Key Information on The Attack That Works Against All Modern Protected WiFi Networks.
On October 16th, 2017, the world became aware of a key flaw in the WPA2 WiFi encryption protocol that could allow hackers to intercept your credit card numbers, passwords, photos and other sensitive information. The flaws, dubbed “Key Reinstallation Attacks,” or “Krack Attacks,” may be “particularly devastating,” according to KU Leuven University’s Mathy Vanhoef and Frank Piessens, who found the flaw.
Here is what you need to know at this time about the attack:
What The Threat Is
News was released this week that in an academic paper from KU Leuven, a researcher discovered an exploit in all versions of WPA and WPA2 protocols, which manages all modern wireless networks currently supported. The exploit allows traffic read locally to be decrypted, meaning all network traffic can be read clearly back and forth from wireless.
What this means is that normally encrypted data like passwords and credit card numbers can be logged. However, this attack requires physical access to the network, so it would only be possible in extremely targeted attacks at this time. Click here to learn more about how the attack works.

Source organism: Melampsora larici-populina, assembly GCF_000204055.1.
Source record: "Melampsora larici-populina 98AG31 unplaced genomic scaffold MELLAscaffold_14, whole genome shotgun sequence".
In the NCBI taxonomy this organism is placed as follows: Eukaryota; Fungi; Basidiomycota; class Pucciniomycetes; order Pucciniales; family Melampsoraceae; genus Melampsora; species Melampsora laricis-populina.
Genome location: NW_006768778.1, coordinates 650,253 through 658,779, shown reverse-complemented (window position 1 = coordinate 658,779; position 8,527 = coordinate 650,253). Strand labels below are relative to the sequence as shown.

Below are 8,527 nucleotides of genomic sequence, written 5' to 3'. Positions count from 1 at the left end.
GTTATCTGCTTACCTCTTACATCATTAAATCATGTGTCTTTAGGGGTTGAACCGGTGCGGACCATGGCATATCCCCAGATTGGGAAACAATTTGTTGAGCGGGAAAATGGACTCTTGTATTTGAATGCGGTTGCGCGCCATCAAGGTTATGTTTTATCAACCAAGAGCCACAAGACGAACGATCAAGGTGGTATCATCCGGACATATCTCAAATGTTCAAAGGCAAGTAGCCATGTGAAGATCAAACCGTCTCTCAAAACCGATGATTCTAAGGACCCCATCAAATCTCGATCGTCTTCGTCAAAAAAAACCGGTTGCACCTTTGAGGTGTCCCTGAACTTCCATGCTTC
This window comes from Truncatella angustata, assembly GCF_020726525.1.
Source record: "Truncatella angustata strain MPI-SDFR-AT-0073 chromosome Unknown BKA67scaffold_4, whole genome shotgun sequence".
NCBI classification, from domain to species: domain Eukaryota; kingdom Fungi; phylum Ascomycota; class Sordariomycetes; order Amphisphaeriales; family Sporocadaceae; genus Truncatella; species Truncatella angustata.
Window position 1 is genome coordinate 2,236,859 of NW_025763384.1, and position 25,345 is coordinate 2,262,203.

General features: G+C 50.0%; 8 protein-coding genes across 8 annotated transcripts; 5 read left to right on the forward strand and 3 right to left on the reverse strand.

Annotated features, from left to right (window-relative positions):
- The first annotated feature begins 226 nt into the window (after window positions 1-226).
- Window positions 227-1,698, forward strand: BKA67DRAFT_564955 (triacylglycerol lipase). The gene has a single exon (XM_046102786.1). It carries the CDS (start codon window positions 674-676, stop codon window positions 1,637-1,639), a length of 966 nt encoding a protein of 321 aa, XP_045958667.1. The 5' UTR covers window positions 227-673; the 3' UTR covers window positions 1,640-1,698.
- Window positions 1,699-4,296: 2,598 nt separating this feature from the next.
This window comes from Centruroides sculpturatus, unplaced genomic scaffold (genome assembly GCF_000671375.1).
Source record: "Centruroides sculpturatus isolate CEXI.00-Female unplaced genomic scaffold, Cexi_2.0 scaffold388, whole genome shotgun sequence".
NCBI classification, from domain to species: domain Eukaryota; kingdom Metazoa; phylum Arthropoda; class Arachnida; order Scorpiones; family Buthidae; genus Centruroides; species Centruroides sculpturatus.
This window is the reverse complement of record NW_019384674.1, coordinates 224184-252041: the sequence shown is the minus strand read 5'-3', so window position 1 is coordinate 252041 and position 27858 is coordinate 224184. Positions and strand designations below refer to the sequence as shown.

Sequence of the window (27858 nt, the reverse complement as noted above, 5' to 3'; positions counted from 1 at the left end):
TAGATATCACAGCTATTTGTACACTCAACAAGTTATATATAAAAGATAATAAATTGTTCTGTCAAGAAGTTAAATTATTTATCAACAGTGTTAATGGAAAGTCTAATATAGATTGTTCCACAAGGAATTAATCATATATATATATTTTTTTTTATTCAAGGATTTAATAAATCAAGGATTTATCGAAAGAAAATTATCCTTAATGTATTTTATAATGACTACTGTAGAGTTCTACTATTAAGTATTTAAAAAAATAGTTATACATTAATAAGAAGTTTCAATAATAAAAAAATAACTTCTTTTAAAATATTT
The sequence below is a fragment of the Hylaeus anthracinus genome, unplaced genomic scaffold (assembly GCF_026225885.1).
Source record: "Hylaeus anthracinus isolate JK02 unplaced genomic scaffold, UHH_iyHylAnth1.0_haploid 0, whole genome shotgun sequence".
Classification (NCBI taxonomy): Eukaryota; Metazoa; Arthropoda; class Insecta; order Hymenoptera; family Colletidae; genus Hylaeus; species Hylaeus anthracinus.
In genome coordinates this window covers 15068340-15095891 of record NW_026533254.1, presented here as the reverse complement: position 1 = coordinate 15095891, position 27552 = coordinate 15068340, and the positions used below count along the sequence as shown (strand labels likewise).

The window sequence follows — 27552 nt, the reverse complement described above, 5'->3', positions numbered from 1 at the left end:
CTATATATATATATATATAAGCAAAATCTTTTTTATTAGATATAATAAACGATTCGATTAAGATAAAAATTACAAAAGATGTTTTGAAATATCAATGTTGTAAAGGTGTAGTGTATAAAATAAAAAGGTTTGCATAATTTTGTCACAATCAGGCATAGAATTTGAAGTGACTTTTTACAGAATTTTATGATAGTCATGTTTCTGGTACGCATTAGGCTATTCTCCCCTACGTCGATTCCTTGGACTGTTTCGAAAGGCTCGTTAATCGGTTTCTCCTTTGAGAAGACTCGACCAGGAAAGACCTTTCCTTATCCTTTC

Who Is Impacted
This exploit has been proven in the wild for Mac/Linux and Android devices and we expect the vulnerability to be available with iOS and Microsoft products. However, no iOS or Windows exploits have been found yet, only in a lab.
At this time, Wireless manufacturers and PC/Phone/device manufacturers are working to correct the issue via a firmware upgrade. Currently, there are no patches available.
For those who are in a managed services contract with us: we will be patching as soon as a solution presents itself. You will be hearing a lot of news about this exploit. Please know that we are aware of the issue, the issue requires physical access to the network before it can be utilized, and we will resolve this as soon as a resolution becomes available.
- [Forbes] Update Every Device — This KRACK Hack Kills Your Wi-Fi Privacy
- [Engadget] Severe WiFi security flaw puts millions of devices at risk
- [CERT Vulnerability Note Database] Wi-Fi Protected Access II (WPA2) handshake traffic can be manipulated to induce nonce and session key reuse